'India is ahead only of Pakistan in the amount spent on each soldier a year.'
'The Indian military is a manpower-heavy throng that is poorly armed, equipped, and trained,' observes Ajai Shukla.
A well-respected Swedish think tank, which announced that India was now the world's third-biggest military spender, appears to have overestimated India's defence spend.
In making this determination, the Stockholm International Peace Research Institute (SIPRI) has put India's defence spend for 2019 at $71.1 billion, behind top spender US ($732 billion) and China ($261 billion), but ahead of Russia ($65.1 billion) and Saudi Arabia ($61.9 billion).
However, the most recent Indian budgetary figures (revised estimates) put India's defence expenditure for 2019-2020 at Rs 4.5 trillion, or about $59.7 billion.
This actually puts India at fifth, behind both Russia and Saudi Arabia.
It is unclear as to how SIPRI arrived at the $71.1 billion figure. The lower Indian budgetary figures include all aspects of defence spending, including salaries and defence pensions and civilian establishment of the ministry of defence (MoD), the Coast Guard, and Border Roads Organisation.
SIPRI is also incorrect in stating that India spends 2.7 per cent of its gross domestic product on defence. The most recent figure for 2019-2020 was 2.18 per cent of GDP.
However, an analysis comparing Indian defence spending (2020-2021 Budget figures) with five other countries -- the US, China, Russia, the UK and Pakistan -- shows interesting results.
India allocates, by far, the highest percentage of its defence budget on personnel costs, with a hefty 59 per cent going to salaries and pensions.
Even the US and the UK, which pay their soldiers relatively lavishly, spend only 38 per cent and 30.6 per cent, respectively, on personnel costs.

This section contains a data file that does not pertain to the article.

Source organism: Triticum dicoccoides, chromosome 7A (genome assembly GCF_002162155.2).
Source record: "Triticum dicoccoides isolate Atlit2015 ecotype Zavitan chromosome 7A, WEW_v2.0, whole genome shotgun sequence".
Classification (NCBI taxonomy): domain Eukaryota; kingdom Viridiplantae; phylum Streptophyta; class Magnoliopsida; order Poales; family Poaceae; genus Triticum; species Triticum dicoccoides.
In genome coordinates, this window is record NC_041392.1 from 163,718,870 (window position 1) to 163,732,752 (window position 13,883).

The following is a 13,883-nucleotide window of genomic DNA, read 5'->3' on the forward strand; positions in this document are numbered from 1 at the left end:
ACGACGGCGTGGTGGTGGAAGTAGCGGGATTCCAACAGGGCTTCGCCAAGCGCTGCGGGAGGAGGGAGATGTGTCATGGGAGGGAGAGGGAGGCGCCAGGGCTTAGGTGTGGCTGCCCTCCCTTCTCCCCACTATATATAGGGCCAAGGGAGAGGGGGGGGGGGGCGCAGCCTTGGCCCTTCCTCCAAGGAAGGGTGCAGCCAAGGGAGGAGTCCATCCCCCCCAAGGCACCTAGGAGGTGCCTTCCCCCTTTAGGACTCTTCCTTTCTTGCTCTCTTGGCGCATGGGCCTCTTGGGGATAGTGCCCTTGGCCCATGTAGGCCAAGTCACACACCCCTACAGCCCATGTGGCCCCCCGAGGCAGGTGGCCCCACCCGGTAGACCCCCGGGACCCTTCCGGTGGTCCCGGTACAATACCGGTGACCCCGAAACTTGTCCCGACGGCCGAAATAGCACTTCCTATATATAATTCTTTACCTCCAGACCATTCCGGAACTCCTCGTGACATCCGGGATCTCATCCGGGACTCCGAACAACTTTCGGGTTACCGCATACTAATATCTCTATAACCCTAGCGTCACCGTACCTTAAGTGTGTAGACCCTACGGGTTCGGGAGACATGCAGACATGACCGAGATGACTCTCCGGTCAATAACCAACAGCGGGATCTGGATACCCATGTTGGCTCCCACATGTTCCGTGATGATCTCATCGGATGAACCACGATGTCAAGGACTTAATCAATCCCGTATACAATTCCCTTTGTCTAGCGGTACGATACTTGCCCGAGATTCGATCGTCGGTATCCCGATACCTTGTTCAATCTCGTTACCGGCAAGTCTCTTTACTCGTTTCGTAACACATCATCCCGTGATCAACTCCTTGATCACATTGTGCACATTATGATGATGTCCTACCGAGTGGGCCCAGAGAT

Unsurprisingly, the heavy outgo on personnel costs results in India having the lowest percentage spend on equipment modernisation, that is, expenditure.
While China and the UK spend 41 and 42 per cent of their defence budgets on modernisation, and even Pakistan spends a healthy 37 per cent, India can spare no more than 25 per cent of its defence budget on capital expenditure.
Countries like the UK plan equipment modernisation for a 10-year window, identifying exactly what weapon platforms they need to replace and allocating the funding for procuring replacements.
In contrast, India's 15-year Long Term Integrated Perspective Plan (LTIPP) is an endless wish list that the Budget cannot support since there are no priorities identified, nor alignment of requirements with future budgetary means.
India is ahead only of Pakistan in the amount spent on each soldier a year -- including salary, equipment and training costs.
While the US spends over half a million dollars per soldier and the UK spends $367,000, India spends a mere $43,000 per individual.
Consequently, the Indian military is a manpower-heavy throng that is poorly armed, equipped, and trained.
While China shows up well behind the US on almost every count, many defence analysts argue that China's expenditure figures are misleading.
These figures use conventional currency conversion, without adjusting for purchasing power parity (PPP), even though China builds most of its equipment indigenously rather than buying them at dollar prices from the international market.
Calculating from a PPP perspective, scholars such as Peter Robertson, professor at the University of Western Australia, put China's real military spending, as an equivalent of US spending, at $455 billion -- not far behind the actual US spending of $732 billion.